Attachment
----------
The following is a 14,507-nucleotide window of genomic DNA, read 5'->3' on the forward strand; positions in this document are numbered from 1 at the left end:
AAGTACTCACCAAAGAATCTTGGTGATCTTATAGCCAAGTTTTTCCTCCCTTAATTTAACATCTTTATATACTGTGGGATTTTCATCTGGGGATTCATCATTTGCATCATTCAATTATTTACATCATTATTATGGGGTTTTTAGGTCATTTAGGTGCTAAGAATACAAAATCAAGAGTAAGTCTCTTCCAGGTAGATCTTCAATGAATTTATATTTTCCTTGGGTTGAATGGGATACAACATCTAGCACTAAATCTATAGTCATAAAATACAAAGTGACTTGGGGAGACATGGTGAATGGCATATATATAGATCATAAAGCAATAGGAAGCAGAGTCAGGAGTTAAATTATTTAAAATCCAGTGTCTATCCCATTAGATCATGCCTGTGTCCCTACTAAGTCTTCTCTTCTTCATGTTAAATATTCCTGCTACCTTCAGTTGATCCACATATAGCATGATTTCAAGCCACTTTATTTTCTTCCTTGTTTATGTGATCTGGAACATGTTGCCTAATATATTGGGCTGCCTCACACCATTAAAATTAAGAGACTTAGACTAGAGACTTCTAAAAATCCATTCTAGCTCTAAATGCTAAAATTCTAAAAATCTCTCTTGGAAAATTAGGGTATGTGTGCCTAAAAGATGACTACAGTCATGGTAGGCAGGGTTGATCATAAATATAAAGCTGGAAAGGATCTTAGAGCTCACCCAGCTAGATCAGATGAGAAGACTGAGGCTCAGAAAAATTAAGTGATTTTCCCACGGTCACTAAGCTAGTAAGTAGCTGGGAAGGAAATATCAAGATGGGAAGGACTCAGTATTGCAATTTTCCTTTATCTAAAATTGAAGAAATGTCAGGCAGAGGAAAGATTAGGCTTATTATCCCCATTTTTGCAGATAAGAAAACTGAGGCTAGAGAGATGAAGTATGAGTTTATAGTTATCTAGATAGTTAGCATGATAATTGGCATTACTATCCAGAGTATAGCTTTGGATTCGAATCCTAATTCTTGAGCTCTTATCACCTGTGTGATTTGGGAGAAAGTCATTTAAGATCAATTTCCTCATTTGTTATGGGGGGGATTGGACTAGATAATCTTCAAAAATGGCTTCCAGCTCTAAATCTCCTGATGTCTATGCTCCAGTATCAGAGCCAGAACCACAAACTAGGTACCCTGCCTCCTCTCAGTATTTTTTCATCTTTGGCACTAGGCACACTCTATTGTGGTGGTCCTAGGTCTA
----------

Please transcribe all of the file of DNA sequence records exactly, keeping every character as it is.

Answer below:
The following is a 14,507-nucleotide window of genomic DNA, read 5'->3' on the forward strand; positions in this document are numbered from 1 at the left end:
AAGTACTCACCAAAGAATCTTGGTGATCTTATAGCCAAGTTTTTCCTCCCTTAATTTAACATCTTTATATACTGTGGGATTTTCATCTGGGGATTCATCATTTGCATCATTCAATTATTTACATCATTATTATGGGGTTTTTAGGTCATTTAGGTGCTAAGAATACAAAATCAAGAGTAAGTCTCTTCCAGGTAGATCTTCAATGAATTTATATTTTCCTTGGGTTGAATGGGATACAACATCTAGCACTAAATCTATAGTCATAAAATACAAAGTGACTTGGGGAGACATGGTGAATGGCATATATATAGATCATAAAGCAATAGGAAGCAGAGTCAGGAGTTAAATTATTTAAAATCCAGTGTCTATCCCATTAGATCATGCCTGTGTCCCTACTAAGTCTTCTCTTCTTCATGTTAAATATTCCTGCTACCTTCAGTTGATCCACATATAGCATGATTTCAAGCCACTTTATTTTCTTCCTTGTTTATGTGATCTGGAACATGTTGCCTAATATATTGGGCTGCCTCACACCATTAAAATTAAGAGACTTAGACTAGAGACTTCTAAAAATCCATTCTAGCTCTAAATGCTAAAATTCTAAAAATCTCTCTTGGAAAATTAGGGTATGTGTGCCTAAAAGATGACTACAGTCATGGTAGGCAGGGTTGATCATAAATATAAAGCTGGAAAGGATCTTAGAGCTCACCCAGCTAGATCAGATGAGAAGACTGAGGCTCAGAAAAATTAAGTGATTTTCCCACGGTCACTAAGCTAGTAAGTAGCTGGGAAGGAAATATCAAGATGGGAAGGACTCAGTATTGCAATTTTCCTTTATCTAAAATTGAAGAAATGTCAGGCAGAGGAAAGATTAGGCTTATTATCCCCATTTTTGCAGATAAGAAAACTGAGGCTAGAGAGATGAAGTATGAGTTTATAGTTATCTAGATAGTTAGCATGATAATTGGCATTACTATCCAGAGTATAGCTTTGGATTCGAATCCTAATTCTTGAGCTCTTATCACCTGTGTGATTTGGGAGAAAGTCATTTAAGATCAATTTCCTCATTTGTTATGGGGGGGATTGGACTAGATAATCTTCAAAAATGGCTTCCAGCTCTAAATCTCCTGATGTCTATGCTCCAGTATCAGAGCCAGAACCACAAACTAGGTACCCTGCCTCCTCTCAGTATTTTTTCATCTTTGGCACTAGGCACACTCTATTGTGGTGGTCCTAGGTCTA